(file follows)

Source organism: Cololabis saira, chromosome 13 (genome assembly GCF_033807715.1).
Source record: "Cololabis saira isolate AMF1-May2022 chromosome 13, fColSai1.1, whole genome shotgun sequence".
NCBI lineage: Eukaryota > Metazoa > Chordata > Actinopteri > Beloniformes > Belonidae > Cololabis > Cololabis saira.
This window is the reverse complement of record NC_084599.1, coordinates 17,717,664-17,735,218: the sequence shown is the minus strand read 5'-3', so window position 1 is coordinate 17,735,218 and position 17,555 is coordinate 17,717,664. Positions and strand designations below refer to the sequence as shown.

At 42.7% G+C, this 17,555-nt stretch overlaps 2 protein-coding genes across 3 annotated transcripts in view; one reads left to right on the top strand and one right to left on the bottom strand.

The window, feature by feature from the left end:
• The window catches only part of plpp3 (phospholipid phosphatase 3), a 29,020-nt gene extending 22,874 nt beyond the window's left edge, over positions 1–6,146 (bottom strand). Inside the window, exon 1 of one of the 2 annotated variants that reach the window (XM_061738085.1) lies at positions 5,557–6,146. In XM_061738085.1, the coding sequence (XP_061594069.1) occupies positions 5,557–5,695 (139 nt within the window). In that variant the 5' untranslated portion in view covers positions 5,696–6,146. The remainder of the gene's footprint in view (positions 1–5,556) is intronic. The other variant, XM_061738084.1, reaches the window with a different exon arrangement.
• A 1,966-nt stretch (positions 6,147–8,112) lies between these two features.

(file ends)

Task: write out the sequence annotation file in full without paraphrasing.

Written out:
Source organism: Cololabis saira, chromosome 13 (genome assembly GCF_033807715.1).
Source record: "Cololabis saira isolate AMF1-May2022 chromosome 13, fColSai1.1, whole genome shotgun sequence".
NCBI lineage: Eukaryota > Metazoa > Chordata > Actinopteri > Beloniformes > Belonidae > Cololabis > Cololabis saira.
This window is the reverse complement of record NC_084599.1, coordinates 17,717,664-17,735,218: the sequence shown is the minus strand read 5'-3', so window position 1 is coordinate 17,735,218 and position 17,555 is coordinate 17,717,664. Positions and strand designations below refer to the sequence as shown.

At 42.7% G+C, this 17,555-nt stretch overlaps 2 protein-coding genes across 3 annotated transcripts in view; one reads left to right on the top strand and one right to left on the bottom strand.

The window, feature by feature from the left end:
• The window catches only part of plpp3 (phospholipid phosphatase 3), a 29,020-nt gene extending 22,874 nt beyond the window's left edge, over positions 1–6,146 (bottom strand). Inside the window, exon 1 of one of the 2 annotated variants that reach the window (XM_061738085.1) lies at positions 5,557–6,146. In XM_061738085.1, the coding sequence (XP_061594069.1) occupies positions 5,557–5,695 (139 nt within the window). In that variant the 5' untranslated portion in view covers positions 5,696–6,146. The remainder of the gene's footprint in view (positions 1–5,556) is intronic. The other variant, XM_061738084.1, reaches the window with a different exon arrangement.
• A 1,966-nt stretch (positions 6,147–8,112) lies between these two features.